#AM_ART_SPLIT# One of the new retailers will be a company-owned flagship store near Portman Square in central London. The deal on the land is close to completion and the dealership is scheduled to open by the end of the year.
Fiat is in talks with retailers about accelerating the internal corporate identity programme, launched a year ago. So far, 40% of the network has adopted the changes, which require Ikea furniture and a new layout.
By the end of the year, Fiat wants 90% to have completed.
In addition, all retailers will have gone through the exterior ‘Blue’ corporate identity programme introduced three years ago – currently 70% have made the investment.
Salomone is confident profits will continue to rise despite the cost of investment. “It’s important to have dealers that make money,” he says. “If they make money, they will invest.”
Tackling consumer complaints
Following repeated poor showings in the JD Power customer surveys, Fiat has begun talks with the organisation to find out in more detail its shortcomings. They fall into three areas.
Fiat is also putting more effort into its aftersales relationships by providing customers with a ‘magic key’. This IT device comes with the car key and can be plugged into the computer to give access to the Fiat website and the customer’s car history. It gives customers the chance to link with Fiat during the lifetime of their car. Fiat has set itself a target of reaching the top 10 in the JD Power survey within five years.
#AM_ART_SPLIT# Fiat’s digital drive
Fiat UK has this week launched a new consumer website, promising to “revolutionise the art of selling cars”. If successful it will be rolled out across Europe.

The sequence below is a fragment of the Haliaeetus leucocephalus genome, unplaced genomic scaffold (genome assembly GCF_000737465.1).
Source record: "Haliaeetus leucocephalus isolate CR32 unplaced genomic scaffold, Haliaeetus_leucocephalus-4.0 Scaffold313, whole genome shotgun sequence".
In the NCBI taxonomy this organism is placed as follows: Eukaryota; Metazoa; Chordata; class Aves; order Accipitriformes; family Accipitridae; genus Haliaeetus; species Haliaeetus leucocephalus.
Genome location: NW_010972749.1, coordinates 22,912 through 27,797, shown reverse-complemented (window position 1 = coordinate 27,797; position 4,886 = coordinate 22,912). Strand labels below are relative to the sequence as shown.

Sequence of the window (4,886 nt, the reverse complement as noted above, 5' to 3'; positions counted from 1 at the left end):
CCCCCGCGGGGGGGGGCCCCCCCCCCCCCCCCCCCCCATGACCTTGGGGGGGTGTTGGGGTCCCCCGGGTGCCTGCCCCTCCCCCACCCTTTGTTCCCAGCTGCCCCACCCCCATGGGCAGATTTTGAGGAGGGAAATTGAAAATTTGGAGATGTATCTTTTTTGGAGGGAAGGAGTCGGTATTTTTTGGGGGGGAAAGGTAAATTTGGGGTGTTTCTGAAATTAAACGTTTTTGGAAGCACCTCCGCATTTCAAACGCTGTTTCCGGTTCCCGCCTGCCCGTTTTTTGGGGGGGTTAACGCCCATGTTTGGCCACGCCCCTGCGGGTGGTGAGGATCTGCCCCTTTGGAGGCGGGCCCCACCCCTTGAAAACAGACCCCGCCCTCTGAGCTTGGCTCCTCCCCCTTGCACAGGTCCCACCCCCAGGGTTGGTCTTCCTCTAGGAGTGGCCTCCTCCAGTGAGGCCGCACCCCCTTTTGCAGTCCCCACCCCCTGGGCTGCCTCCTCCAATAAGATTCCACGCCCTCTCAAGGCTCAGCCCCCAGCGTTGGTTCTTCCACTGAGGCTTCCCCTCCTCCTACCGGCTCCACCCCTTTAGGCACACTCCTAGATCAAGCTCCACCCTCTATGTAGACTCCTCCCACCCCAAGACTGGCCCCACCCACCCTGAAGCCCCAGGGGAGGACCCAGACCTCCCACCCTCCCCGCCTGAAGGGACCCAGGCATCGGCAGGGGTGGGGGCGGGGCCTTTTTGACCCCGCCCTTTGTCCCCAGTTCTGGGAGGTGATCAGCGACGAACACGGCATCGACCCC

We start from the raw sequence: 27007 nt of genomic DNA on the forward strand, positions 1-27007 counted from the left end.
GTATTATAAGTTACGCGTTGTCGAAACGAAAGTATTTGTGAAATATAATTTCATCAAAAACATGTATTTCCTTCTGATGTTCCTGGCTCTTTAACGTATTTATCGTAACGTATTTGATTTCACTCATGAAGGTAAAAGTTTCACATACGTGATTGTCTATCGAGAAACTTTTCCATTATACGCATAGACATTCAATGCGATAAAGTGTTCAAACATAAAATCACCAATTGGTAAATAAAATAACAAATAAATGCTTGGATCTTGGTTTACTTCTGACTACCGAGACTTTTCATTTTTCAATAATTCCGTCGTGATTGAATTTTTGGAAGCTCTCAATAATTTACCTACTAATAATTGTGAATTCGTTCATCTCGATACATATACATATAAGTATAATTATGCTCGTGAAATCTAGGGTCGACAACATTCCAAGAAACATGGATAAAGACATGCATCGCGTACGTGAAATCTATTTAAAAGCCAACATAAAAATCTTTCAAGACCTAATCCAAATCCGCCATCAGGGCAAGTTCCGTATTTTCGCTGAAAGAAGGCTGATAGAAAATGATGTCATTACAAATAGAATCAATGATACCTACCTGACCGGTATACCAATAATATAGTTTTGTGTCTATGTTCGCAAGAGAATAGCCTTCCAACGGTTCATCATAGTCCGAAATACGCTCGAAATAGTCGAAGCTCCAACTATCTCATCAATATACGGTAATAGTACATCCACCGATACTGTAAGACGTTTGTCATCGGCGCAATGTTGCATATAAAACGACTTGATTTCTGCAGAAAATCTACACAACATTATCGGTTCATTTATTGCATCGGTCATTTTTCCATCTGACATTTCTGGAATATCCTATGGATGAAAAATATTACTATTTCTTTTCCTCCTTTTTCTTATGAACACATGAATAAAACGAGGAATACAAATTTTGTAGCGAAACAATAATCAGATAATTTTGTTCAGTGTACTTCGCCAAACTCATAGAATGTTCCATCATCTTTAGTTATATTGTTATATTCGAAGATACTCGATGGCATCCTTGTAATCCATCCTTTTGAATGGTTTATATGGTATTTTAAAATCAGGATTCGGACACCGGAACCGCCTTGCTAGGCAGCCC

Giulio Salomone says the website – www.fiat.co.uk – will provide buyers with an interactive brand experience. “We want to create a community where people can talk to Fiat and to each other,” he says.
Customers will be able to fully configure their new car – colours, options, accessories – and see exactly how that specified model will look from any angle, inside and out.
They will be able to select finance, access short films on each model and hear a voiceover giving them further information. And they will be able to book test drives in real time.
The website also links other forms of technology. For example, dealer locator maps can be sent to a mobile phone.
“The customer wants to make their choice online. In two years we want 10,000 cars sold with the help of the internet,” says Salomone.
For used cars consumers will be able to access stock from any dealer online, and make online service bookings.
The launch of the site coincides with the new red Fiat logo – both were launched last week (June 29) – and a new company which changes from Fiat Auto UK to Fiat Group Automobiles UK.